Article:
Reflections from the Border Part 4: Catholic Charities NY in Arizona

Posted on May 29, 2019 by Catholic Charities Admin  |  Share

The Extraordinariness of the Ordinary

The Department of Homeland Security is releasing thousands of detainees at the southern border to relieve overcrowding, overwhelming Catholic Charities agencies that serve these immigrants. The increasing stream of asylum seekers is expected to continue throughout the summer.

To show solidarity and provide support, Catholic Charities NY deployed a team of staff volunteers to help one of our sister agencies in Arizona.  The need is both great and varied as the local Catholic Charities agencies are inundated.

Our volunteers are sharing their insights and updates. 

Today we publish the second of two eyewitness reports by Richard Espinal.  He brings to the experience the special discernment he has honed as Catholic Charities NY’s associate director of parish and community engagement.  Please check out his final report.

By Richard Espinal

The Benedictine Monastery in Tucson, Arizona, currently run by Casa Alitas of the Catholic Community Services of Southern Arizona has been receiving migrants or “travelers,” as form of waystation or shelter, in between their release from custody by U.S. Border Patrol or I.C.E. I was able to spend a week at this “albergue,” the Spanish word for shelter, and learned that it was much more than that.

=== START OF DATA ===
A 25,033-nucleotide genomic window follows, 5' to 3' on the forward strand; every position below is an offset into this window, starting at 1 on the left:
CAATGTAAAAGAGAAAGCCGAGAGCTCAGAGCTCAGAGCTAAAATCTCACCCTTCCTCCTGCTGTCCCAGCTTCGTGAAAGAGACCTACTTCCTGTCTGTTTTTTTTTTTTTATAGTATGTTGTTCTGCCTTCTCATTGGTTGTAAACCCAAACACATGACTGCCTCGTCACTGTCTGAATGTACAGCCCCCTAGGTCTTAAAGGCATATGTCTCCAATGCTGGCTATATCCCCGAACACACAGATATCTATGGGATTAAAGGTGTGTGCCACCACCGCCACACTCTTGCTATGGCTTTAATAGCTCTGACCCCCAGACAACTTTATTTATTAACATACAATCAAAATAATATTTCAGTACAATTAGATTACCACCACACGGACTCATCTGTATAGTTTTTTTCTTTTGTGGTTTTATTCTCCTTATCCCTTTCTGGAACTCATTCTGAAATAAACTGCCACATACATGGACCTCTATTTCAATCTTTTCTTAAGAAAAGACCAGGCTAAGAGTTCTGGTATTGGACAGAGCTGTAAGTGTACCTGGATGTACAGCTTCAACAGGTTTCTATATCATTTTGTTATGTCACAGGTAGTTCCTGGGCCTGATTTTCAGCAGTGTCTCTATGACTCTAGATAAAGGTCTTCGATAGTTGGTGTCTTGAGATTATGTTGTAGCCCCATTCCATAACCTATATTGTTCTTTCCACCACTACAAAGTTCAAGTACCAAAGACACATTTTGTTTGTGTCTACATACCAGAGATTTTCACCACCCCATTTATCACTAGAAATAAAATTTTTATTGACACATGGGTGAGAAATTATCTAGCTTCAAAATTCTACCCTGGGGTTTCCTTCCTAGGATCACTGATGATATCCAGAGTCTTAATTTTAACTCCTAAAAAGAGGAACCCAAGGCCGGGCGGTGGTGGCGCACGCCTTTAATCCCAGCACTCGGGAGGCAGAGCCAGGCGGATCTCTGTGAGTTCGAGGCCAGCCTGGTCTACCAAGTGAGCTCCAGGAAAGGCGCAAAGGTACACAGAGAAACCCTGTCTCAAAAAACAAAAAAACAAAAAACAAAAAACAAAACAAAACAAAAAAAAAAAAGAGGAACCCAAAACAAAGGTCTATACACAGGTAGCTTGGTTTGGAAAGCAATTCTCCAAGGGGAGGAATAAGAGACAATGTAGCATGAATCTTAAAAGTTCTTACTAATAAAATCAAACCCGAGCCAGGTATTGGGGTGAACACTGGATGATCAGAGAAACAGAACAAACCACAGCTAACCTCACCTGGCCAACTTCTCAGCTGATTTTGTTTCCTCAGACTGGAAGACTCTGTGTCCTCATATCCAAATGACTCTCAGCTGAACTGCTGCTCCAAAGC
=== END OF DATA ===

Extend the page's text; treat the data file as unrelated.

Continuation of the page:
While most folks tend to talk about escaping their daily routine, the reality is that these things give us a certain sense of security, of normalcy. During my time at the Benedictine Monastery, I noticed how some of the travelers would seem to come alive doing the most mundane of chores. In the hands of some of the women, broomsticks were like magic wands, casting a spell of familiarity, which allowed them to feel, I suspect, safe and secure. The men would sometimes busy themselves lifting boxes or carrying bags; they would stand around discussing travel schedules and studying maps. They reminded me of the men, like my father, who stood around street corners and store fronts with friends, discussing everything under the sun, not knowing much and yet seemed so full of wisdom.

L- Richard Espinal 

Afternoons brought soccer, coffee around a TV, and children playing games, in other words, normal life and with that, came a sense of family. "Veterans" would look out for the "rookies," children were watched over, while Mom or Dad were trying to make phone calls, and whenever someone was leaving for the bus station, the goodbyes and prayers were heartfelt and often came with hugs.

For the first time in weeks, perhaps even longer, the travelers have had the opportunity to reconnect with the ordinary and in doing so, the transformation that I witnessed was simply extraordinary. Strangers became friends, friends became family, and a shelter became a home, even if just for a short while.

Read the full series here:

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